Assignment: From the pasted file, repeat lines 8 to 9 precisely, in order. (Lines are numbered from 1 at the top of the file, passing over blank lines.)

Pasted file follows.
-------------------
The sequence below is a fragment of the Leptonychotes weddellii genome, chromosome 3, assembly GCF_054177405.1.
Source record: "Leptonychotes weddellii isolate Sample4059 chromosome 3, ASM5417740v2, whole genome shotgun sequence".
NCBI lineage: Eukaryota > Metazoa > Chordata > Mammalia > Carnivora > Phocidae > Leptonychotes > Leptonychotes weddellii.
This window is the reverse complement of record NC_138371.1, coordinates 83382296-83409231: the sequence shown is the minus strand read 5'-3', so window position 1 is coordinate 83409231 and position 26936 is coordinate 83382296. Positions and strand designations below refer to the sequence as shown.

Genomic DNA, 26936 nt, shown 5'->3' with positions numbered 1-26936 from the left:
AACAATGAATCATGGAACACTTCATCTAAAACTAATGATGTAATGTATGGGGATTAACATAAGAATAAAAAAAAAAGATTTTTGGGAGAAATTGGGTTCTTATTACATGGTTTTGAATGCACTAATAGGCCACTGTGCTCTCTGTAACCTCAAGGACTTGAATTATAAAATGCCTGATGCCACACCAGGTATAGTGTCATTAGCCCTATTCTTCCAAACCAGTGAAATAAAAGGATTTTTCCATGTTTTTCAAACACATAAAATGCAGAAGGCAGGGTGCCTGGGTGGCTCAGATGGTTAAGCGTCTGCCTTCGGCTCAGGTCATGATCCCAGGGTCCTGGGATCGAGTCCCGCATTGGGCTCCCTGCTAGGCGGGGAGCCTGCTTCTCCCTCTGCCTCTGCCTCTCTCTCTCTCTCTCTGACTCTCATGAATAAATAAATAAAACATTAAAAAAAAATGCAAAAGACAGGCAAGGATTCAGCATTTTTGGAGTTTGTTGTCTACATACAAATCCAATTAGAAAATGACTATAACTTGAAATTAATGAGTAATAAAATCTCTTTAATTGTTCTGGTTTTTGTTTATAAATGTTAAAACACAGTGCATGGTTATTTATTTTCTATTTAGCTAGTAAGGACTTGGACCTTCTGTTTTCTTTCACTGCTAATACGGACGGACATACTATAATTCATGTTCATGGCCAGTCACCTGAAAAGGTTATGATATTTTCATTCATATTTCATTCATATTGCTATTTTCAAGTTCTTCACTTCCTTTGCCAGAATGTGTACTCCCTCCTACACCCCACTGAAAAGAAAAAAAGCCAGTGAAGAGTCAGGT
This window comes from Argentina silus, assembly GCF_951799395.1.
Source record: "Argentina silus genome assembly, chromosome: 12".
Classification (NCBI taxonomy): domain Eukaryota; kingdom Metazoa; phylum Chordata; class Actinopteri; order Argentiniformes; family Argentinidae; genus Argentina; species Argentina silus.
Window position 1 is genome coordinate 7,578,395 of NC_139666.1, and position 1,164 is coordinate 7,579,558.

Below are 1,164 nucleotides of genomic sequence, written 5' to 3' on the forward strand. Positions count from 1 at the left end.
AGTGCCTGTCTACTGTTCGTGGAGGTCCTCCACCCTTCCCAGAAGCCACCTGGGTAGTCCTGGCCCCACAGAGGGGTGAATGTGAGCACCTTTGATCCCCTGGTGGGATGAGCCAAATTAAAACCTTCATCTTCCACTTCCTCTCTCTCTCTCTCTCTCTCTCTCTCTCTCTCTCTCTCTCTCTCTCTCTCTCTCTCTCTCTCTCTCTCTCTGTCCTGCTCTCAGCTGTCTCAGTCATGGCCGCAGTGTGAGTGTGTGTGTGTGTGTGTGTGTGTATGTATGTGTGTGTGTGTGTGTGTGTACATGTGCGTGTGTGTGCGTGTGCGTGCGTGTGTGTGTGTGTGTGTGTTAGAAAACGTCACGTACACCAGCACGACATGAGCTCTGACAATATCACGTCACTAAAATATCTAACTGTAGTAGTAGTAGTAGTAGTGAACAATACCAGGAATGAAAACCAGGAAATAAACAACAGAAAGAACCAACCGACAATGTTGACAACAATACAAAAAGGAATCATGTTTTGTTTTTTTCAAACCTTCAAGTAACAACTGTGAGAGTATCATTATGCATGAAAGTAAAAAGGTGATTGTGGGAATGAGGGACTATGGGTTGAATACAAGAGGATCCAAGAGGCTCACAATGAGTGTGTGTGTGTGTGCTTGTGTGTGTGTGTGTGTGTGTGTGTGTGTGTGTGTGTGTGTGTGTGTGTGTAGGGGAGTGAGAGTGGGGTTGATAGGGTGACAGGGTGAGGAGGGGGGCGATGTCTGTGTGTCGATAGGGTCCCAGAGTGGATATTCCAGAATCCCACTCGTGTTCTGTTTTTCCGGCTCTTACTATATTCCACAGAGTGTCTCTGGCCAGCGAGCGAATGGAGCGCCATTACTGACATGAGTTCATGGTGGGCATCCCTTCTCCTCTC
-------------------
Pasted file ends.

Source record: "Argentina silus genome assembly, chromosome: 12".
Classification (NCBI taxonomy): domain Eukaryota; kingdom Metazoa; phylum Chordata; class Actinopteri; order Argentiniformes; family Argentinidae; genus Argentina; species Argentina silus.